Most Active Stories
- Jim Costa Calls On Governor Brown To Issue Drought Declaration For California
- Fighting Fire With Fire, The Future Of The Rim Fire Burn Area
- Launching 11-Day Action, Advocates Urge McCarthy To Pass Immigration Reform
- Feds Study Expanding San Luis Reservoir
- Cold Snap Could Be A One-Two Punch To Valley Citrus Industry
Valley Public Radio Staff
Tue October 23, 2012
Emir Of Qatar Visits Gaza, Becoming First Head Of State There Since 2007
Originally published on Sun October 28, 2012 6:48 am
The Emir of Qatar visited the Gaza Strip today. It is the first time a head of state visited the Hamas-controlled territory since Egypt and Israel instituted a blockade in 2007. Hamas, remember, is considered a terrorist organization by the United States.
"Israel said it was 'astounding' that Qatar, a U.S.-allied Gulf state whose oil and gas permit it to punch way above its diplomatic weight, would take sides in the Palestinian dispute and endorse Hamas, branded as terrorists in the West. The emir had 'thrown peace under the bus,' an Israeli spokesman said.
"The Gaza Strip on the Mediterranean coast, is all but cut off from the world, under blockade by Israel and Egypt by land and sea to obstruct the import of arms and military equipment."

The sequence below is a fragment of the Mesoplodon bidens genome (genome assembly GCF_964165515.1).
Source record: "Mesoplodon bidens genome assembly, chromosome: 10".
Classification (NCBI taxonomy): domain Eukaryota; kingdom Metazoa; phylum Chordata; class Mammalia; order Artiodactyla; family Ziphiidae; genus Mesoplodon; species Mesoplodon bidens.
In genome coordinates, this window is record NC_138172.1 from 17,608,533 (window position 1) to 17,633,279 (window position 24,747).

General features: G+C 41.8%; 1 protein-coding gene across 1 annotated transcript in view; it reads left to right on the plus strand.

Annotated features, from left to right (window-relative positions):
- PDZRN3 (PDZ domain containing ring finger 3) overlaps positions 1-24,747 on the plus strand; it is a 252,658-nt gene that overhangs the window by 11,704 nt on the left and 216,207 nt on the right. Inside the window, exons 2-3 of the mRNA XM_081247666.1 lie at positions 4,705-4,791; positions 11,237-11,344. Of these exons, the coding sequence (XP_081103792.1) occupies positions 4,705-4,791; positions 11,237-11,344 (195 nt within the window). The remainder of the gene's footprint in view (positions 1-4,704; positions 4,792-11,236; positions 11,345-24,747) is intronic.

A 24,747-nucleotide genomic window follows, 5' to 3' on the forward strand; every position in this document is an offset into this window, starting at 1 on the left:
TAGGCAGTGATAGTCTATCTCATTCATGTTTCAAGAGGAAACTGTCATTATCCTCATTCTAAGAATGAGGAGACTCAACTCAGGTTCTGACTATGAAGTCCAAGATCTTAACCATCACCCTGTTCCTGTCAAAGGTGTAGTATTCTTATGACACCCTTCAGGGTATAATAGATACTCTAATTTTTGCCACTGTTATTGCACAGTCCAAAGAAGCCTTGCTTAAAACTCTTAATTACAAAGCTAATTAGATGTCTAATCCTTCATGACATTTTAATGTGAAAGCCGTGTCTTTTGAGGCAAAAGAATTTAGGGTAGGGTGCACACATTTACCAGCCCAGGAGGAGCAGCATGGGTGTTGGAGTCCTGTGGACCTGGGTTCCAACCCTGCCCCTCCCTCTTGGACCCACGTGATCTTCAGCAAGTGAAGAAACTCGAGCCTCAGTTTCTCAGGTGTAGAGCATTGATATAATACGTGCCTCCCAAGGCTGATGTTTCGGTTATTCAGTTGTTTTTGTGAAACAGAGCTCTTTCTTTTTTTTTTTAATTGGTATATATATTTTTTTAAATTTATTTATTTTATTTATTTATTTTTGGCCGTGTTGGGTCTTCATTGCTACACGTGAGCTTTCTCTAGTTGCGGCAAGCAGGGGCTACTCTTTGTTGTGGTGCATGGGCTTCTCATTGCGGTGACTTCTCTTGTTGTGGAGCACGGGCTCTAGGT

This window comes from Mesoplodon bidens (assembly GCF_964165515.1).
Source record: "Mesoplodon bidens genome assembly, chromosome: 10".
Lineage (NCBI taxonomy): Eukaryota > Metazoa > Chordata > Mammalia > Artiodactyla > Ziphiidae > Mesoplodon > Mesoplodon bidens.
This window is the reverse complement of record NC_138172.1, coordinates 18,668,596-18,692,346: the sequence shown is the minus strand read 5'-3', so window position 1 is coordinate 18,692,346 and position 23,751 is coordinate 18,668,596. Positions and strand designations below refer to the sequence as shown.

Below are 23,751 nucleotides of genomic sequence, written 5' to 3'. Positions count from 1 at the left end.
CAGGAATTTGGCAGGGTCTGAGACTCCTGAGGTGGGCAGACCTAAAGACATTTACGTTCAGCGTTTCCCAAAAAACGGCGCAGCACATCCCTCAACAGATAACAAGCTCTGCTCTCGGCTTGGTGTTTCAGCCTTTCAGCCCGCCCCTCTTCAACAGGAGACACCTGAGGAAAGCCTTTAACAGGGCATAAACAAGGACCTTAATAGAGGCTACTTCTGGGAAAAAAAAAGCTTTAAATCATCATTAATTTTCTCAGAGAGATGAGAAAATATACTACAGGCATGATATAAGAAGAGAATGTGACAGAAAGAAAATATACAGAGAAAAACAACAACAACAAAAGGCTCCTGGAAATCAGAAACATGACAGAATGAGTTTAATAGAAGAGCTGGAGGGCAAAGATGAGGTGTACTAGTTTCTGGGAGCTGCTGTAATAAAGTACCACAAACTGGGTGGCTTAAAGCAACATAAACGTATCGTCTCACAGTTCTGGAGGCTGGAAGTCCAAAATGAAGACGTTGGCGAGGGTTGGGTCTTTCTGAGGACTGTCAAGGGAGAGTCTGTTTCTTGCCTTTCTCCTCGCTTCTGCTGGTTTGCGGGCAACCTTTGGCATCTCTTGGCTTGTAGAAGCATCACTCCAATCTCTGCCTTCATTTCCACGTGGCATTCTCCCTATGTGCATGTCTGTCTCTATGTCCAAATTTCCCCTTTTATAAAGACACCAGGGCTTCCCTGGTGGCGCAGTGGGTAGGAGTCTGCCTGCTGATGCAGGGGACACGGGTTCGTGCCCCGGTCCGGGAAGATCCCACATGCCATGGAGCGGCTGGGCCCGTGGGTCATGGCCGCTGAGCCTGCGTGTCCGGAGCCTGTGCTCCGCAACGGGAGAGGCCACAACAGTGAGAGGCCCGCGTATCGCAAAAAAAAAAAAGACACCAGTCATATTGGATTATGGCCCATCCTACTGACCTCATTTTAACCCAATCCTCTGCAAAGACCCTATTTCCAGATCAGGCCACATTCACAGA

NBC News reports that Emir Hamad bin Khalifa al-Thani was given a red-carpet welcome and he was accompanied by his wife, his prime minister and his foreign minister. The Emir, NBC said, would not meet with Palestinian Authority President Mahmood Abbas, who has been Hamas' foe.
Officially, reports Al Jazeera, the Emir made the visit to inaugurate "a Qatari investment project worth hundreds of millions of dollars to rebuild the impoverished and overcrowded coastal enclave."
But the big deal here, said Al Jazeera, is that the visit "really ends [Hamas'] political isolation."
NBC's read of the situation is that Gulf Arab states are trying to cut into Iran's relationship with Hamas.
The AP however disagrees with that analysis. Qatar, it says, is walking a tight rope diplomatically: In Syria for example, it is aiding the rebels, yet it still maintains close ties to Iran, which has been backing the regime of Bashar Assad.